Sunday, June 17, 2018

Guest Post: L.K.D. Jennings - Author of Mark of the Conifer

Today I'd like to welcome L.K.D. Jennings, author of Mark of the Conifer, to the Howling Turtle! Mark of the Conifer is xenofiction (a book told through the perspective of a non-human, in case you were needing to look it up like I did) and follows the story of a young dinosaur, Sunstrike, as he sets out on a quest against an evil tyrant whose regime carries a mysterious magic: fire.

As someone who went through a HUGE dinosaur phase as a young child, this book's premise intrigued me immediately. Mark of the Conifer is accompanied by many impressive illustrations done by the author, who was kind enough to write a post about the process of bringing these works of art to life for the novel and provided some stunning samples, too!

Guest Post
In the fall of 2007, I saw my first real dinosaur bones at the Utah Museum of Prehistoric Life. It's an award-winning museum; I highly recommend it. But it was the real inspiration for Mark of the Conifer. I had my sketchbook with me and was trying to draw everything I could see. A Brachiosaurus skeleton stood on the first floor, and you could go to the second floor to look it in the face. There's really no way to capture the feeling of humble wonder dinosaurs instill in you, but I sure tried in my book.

I studied illustration and was a video game artist once upon a time. My background has always been in art, but I wanted to do a book like James Gurney's Dinotopia: realistic creatures rendered in paint. It was a challenge, to be sure, but I thoroughly enjoyed taking it on. A lot of my dinosaur knowledge had gaps in it, because with the onset of being a teenager I no longer read about dinosaurs. This was around 1995, right around the time feathered dinosaurs were being discovered and confirmed. As a kid, there had been debate about whether dinosaurs were cold-blooded or warm-blooded. Coming back to the table, I discovered the paleontological world overflowed with all kinds of brand new knowledge: there was no longer any debate that dinosaurs were warm-blooded, living birds were reclassified as Archosaurs and that technically made them dinosaurs, dinosaurs had feathers and chemically mapped colors and everything from soft-tissue to pregnant specimens had been found. Amazing stuff!

There's a scene in the first Jurassic Park movie where Dr. Alan Grant says of the velociraptor "No wonder these guys learned to fly." And everyone laughs at him like he's being silly, oh that Alan Grant. Well, in truth, all the way back when Huxley actually coined the term "dinosaur" it was noted that there were over two hundred anatomical similarities between dinosaurs and living birds.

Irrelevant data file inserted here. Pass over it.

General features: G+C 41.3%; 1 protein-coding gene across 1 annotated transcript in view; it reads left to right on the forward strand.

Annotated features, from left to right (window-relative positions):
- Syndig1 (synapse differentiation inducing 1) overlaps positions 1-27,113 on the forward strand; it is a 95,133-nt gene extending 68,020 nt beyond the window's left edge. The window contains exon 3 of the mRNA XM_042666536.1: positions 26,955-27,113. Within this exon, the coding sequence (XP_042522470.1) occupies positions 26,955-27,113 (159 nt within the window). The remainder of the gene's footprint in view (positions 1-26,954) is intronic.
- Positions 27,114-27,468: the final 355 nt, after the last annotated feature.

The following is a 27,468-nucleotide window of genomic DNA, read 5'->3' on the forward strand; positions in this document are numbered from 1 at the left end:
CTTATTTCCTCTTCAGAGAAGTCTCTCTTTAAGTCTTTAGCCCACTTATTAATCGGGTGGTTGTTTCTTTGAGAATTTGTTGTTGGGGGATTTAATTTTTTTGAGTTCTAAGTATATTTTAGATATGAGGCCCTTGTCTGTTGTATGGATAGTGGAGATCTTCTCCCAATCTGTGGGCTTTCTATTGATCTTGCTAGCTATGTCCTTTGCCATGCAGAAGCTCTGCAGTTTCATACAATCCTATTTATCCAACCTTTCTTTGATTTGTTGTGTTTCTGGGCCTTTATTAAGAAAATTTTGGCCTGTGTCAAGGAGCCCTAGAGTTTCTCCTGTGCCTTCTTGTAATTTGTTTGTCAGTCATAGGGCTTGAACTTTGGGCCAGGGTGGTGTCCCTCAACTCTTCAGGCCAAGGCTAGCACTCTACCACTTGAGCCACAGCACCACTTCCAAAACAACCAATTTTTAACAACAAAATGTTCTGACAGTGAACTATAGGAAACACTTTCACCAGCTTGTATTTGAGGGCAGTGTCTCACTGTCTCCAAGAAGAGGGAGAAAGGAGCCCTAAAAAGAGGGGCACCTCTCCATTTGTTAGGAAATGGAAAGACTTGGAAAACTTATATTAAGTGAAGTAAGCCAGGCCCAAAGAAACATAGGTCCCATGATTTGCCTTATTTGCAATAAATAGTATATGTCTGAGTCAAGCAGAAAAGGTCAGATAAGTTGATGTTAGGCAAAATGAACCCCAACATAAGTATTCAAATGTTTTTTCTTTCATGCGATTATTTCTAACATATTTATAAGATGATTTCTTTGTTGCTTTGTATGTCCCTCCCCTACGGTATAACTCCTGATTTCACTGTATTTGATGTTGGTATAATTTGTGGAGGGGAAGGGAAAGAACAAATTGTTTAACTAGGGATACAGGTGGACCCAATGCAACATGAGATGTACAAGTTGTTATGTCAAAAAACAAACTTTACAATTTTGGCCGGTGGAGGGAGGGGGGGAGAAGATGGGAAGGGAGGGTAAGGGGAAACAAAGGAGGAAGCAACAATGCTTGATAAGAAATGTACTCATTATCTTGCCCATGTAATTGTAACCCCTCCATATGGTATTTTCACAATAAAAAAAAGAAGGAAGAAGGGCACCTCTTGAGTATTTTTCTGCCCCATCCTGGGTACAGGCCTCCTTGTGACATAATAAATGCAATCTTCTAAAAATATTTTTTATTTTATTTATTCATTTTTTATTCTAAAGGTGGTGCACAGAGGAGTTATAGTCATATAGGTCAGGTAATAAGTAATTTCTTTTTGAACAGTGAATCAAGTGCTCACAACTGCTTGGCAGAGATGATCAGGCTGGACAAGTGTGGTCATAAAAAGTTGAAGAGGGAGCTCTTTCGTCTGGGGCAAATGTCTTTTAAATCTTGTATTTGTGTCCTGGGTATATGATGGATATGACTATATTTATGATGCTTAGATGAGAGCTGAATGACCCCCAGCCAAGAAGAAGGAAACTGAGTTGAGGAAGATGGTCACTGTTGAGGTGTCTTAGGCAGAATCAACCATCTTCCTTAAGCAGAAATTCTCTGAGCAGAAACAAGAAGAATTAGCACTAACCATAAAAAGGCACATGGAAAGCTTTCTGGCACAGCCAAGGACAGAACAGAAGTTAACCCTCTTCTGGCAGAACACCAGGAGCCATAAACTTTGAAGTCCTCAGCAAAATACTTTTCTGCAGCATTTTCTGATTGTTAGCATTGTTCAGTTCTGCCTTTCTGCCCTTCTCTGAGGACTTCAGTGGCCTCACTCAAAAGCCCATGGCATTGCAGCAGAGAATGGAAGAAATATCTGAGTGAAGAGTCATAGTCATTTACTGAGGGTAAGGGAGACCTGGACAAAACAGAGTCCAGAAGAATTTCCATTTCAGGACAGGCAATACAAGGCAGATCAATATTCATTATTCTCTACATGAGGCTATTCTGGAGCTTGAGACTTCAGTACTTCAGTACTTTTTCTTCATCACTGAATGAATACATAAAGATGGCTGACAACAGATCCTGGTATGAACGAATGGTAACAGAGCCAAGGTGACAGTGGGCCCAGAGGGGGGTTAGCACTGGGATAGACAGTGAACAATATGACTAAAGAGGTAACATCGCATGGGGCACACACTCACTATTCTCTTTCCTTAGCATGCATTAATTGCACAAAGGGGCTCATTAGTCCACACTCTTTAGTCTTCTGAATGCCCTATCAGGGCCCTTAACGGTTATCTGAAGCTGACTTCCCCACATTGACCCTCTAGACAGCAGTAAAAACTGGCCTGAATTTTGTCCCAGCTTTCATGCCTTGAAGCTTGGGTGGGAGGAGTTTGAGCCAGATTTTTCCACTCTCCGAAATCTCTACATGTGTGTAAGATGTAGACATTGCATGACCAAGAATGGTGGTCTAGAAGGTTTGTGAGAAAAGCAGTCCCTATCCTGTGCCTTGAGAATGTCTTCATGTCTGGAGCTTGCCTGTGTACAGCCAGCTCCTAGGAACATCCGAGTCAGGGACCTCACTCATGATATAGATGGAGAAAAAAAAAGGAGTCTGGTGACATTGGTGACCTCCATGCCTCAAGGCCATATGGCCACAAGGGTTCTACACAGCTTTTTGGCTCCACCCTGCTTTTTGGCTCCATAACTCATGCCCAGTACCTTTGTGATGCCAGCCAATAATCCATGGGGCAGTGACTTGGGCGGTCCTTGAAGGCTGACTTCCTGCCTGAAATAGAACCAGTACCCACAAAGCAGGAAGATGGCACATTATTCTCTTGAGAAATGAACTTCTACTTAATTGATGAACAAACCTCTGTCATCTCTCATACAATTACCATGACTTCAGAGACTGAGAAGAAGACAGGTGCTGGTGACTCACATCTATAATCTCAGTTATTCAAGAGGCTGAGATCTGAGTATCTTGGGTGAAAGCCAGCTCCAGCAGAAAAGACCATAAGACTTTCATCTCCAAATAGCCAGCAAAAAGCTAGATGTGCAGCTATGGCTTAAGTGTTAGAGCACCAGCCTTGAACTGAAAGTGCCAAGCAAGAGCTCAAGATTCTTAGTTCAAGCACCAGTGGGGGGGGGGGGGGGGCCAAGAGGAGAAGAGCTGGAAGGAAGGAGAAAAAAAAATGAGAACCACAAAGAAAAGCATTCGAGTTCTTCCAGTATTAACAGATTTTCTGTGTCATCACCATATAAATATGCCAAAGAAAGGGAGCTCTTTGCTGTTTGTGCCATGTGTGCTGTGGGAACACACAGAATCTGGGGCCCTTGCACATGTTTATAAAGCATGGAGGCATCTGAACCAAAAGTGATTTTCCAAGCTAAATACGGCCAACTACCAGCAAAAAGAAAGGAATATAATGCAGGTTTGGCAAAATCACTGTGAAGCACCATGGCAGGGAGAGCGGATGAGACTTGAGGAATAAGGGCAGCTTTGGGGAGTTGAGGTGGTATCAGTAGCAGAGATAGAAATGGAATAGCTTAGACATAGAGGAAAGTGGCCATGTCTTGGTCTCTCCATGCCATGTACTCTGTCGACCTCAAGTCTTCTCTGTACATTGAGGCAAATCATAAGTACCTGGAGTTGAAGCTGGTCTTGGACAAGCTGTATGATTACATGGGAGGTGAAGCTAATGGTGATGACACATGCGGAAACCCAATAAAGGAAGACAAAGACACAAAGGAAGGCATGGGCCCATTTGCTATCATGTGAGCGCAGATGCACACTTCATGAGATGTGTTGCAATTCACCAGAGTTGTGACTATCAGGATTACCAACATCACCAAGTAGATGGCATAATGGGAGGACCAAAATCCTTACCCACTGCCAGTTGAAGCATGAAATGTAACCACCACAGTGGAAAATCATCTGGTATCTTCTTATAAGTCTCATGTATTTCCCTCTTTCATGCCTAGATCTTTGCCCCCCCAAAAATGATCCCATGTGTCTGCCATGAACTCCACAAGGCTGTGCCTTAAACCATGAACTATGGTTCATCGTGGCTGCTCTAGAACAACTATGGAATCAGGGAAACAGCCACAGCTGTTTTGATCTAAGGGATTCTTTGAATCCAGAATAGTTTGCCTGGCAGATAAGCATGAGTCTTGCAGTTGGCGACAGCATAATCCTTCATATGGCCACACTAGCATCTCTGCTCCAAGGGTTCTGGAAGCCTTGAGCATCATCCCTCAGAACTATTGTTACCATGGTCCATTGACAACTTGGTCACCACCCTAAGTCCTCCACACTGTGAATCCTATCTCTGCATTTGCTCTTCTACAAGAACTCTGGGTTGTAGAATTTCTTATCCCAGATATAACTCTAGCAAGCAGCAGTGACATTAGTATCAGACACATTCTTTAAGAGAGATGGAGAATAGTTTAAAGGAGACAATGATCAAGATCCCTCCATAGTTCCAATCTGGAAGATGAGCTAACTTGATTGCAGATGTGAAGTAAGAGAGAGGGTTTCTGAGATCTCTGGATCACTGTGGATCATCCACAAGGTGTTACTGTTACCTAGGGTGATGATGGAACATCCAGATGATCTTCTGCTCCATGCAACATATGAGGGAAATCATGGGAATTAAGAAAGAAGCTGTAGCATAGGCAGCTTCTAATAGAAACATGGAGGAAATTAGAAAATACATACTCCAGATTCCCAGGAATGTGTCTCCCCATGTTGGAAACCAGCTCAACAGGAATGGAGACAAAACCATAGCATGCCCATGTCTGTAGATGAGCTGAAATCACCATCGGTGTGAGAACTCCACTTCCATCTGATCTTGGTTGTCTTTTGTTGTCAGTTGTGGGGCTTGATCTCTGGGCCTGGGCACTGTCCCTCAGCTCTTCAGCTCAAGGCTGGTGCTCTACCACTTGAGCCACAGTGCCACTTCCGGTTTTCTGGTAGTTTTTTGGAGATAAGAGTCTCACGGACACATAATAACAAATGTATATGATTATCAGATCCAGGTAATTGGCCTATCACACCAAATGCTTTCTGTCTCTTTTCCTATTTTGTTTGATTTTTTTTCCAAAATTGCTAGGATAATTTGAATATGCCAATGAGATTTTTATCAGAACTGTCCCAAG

wanted my book to educate without appearing overwhelmingly so, but scientific accuracy was important to me. The species in my book all lived at the same time, and I tried to render the dinosaurs based on the most accurate and up-to-date information. I think dinosaurs are hard to visualize on your own; if someone says "Imagine a velociraptor" you're probably going to think of the much-too-big, featherless iterations from Jurassic Park. The movie tried to update the mainstream knowledge of dinosaurs, and I tried to do the same thing with my book. More than twenty years later, I hope my illustrations help people see the new science and get excited about it.

My artistic process was fairly structured: I would gather reference information from reputable sources, including fossil renditions. I did some studies of big name artists: Peter Schouten, James Gurney, and Luis Rey. Then everything started with sketches to get the right pose and the right action. I used a projector to blow up the thumbnail and transfer it onto bristol board. From there I used good-old-fashioned pencil to render the drawing. I then scanned the lines into my computer, using digital paint for the next step. I used my tablet and several digital painting programs to bring light, shadow, and color to the drawings. Most people think digital programs do all the work for you, but that's not true at all. My illustrations are all but painted traditionally in technique: every brushstroke and scale was done by me. There is a nice, luminous quality to digital media that I thought would translate well to being read on digital devices like a Kindle.

I raised funds through Kickstarter and was able to have complete freedom in my layout and design. It took ten years for the book to be written, illustrated, edited, and polished, but it's finally here. I hope that whatever form you read it in, you enjoy it.

Social media: 


1 comment:

  1. my daughter would like to know if there would really be eternal darkness if non of the dinosaurs follow the pact or it's just a myth.


I love comments, and I will definitely read anything that is left here. Don't be shy, I'd love to know what you are thinking!